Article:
“Queerplatonic is described a relationship which is more intense and intimate than is considered common or normal for a "friendship" but doesn't fit the traditional sexual-romantic couple model. It is characterized by a strong bond, love, and emotional commitment yet is not perceived by those involved as "romantic." The relationship may or may not have some elements or degree of sexuality/eroticism at various times, or none - it doesn't matter because sexuality/sexual exclusivity is not what the relationship is organized around. It's defined by the intensity and significance of the emotional connection.”
This describes many relationships in the queer community, including the relationship between Jane and Paul Bowles. Paul and Jane were not romantically connected, but they loved each other deeply. They supported each other, cared for each other, and championed each other’s work. They loved each other, even if they were not in love with each other. And isn't devotion and unequivocal support the purest definition of love there is?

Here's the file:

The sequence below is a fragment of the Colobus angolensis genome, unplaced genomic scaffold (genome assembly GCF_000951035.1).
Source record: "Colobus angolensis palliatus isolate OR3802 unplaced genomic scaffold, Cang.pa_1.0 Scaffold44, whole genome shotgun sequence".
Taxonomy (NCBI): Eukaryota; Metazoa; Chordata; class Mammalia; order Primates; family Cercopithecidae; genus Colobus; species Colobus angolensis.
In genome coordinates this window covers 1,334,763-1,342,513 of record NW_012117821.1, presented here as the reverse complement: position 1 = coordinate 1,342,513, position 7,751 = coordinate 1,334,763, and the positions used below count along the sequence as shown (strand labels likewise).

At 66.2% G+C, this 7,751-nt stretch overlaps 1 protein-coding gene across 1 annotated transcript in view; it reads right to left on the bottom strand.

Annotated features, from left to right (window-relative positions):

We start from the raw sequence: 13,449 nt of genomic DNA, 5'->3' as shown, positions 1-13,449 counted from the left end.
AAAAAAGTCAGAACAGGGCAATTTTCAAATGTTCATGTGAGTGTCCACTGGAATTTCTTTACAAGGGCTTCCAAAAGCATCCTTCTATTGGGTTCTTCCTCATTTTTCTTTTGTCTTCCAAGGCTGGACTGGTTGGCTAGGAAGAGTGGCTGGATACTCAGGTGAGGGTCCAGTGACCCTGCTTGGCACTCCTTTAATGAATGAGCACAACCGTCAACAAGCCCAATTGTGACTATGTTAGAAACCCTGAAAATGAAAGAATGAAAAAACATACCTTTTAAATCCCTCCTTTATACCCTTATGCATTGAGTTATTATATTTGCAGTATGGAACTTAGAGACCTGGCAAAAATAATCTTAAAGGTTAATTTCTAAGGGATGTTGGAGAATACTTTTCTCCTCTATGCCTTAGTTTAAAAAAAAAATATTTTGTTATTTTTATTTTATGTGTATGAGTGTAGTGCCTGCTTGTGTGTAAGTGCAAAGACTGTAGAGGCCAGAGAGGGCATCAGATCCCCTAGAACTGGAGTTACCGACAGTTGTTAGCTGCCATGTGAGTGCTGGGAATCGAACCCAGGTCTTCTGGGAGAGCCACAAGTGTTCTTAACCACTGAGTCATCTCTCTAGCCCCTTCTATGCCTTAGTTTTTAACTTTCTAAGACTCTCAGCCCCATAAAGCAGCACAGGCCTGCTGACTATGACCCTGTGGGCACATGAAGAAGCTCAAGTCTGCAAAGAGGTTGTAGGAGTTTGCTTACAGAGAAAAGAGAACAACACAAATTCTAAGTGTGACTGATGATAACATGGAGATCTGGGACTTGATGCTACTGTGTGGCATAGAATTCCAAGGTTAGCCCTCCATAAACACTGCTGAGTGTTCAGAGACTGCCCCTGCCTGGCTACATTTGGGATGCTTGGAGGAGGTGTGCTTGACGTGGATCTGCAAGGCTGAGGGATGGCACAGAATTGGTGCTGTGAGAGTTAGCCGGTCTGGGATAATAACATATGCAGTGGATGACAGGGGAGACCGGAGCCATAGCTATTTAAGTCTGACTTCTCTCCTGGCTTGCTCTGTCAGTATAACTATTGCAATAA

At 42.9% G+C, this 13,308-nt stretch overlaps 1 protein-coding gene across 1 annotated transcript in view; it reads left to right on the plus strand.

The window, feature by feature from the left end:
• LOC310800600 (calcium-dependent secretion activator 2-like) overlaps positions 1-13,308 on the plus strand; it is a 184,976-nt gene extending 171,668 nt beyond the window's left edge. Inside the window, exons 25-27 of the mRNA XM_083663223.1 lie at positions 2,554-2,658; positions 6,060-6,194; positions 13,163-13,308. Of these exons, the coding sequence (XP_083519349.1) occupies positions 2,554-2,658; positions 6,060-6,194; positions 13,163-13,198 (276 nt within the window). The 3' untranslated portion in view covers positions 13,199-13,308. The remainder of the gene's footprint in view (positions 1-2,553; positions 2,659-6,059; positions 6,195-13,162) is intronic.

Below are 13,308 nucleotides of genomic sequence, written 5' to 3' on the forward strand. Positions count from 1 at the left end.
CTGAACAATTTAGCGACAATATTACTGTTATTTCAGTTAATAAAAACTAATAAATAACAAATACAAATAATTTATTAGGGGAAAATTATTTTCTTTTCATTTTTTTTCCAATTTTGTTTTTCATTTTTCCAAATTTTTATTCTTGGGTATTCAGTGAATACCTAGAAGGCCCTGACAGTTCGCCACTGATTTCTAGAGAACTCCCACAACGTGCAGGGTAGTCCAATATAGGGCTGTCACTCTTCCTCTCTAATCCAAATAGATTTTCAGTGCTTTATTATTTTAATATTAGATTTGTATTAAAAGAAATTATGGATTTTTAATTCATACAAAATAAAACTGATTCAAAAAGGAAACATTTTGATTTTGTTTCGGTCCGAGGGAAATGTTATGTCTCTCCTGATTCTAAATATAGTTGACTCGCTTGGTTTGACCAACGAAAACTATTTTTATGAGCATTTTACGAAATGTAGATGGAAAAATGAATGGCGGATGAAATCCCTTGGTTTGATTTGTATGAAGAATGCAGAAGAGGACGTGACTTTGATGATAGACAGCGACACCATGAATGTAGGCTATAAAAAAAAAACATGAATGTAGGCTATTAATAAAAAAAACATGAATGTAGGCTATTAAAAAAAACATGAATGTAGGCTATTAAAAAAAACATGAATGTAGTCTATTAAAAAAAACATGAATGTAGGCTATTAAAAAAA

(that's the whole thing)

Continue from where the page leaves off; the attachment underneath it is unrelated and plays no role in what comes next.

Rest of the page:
[Disclaimer: some of the sources may contain triggering material]
Meyers, J. (2011). The Oddest Couple: Paul and Jane Bowels. Retrieved June 25 2016 from
Tillman, L. (2014, February 2.) Nothing is Lost or Found: Desperately Seeking Paul and Jane
Bowles. Retrieved June 25 2016 from http://www.joylandmagazine.com/regions/new-york/nothing-lost-or-found-desperately-seeking-paul-and-jane-bowles
PaulBowles.Org. Recommended Jane and Paul Bowles Archives, Resources and Links.
Retrieved June 25 2016 from http://www.paulbowles.org/links.html
Mixon, V. The Forces Within: the Millicent Dillon interview on Jane & Paul Bowles, Part 1.
Retrieved June 25 2016 from http://victoriamixon.com/2010/06/27/the-forces-withinthe-millicent-dillon-interview-on-jane-paul-bowles-part-1/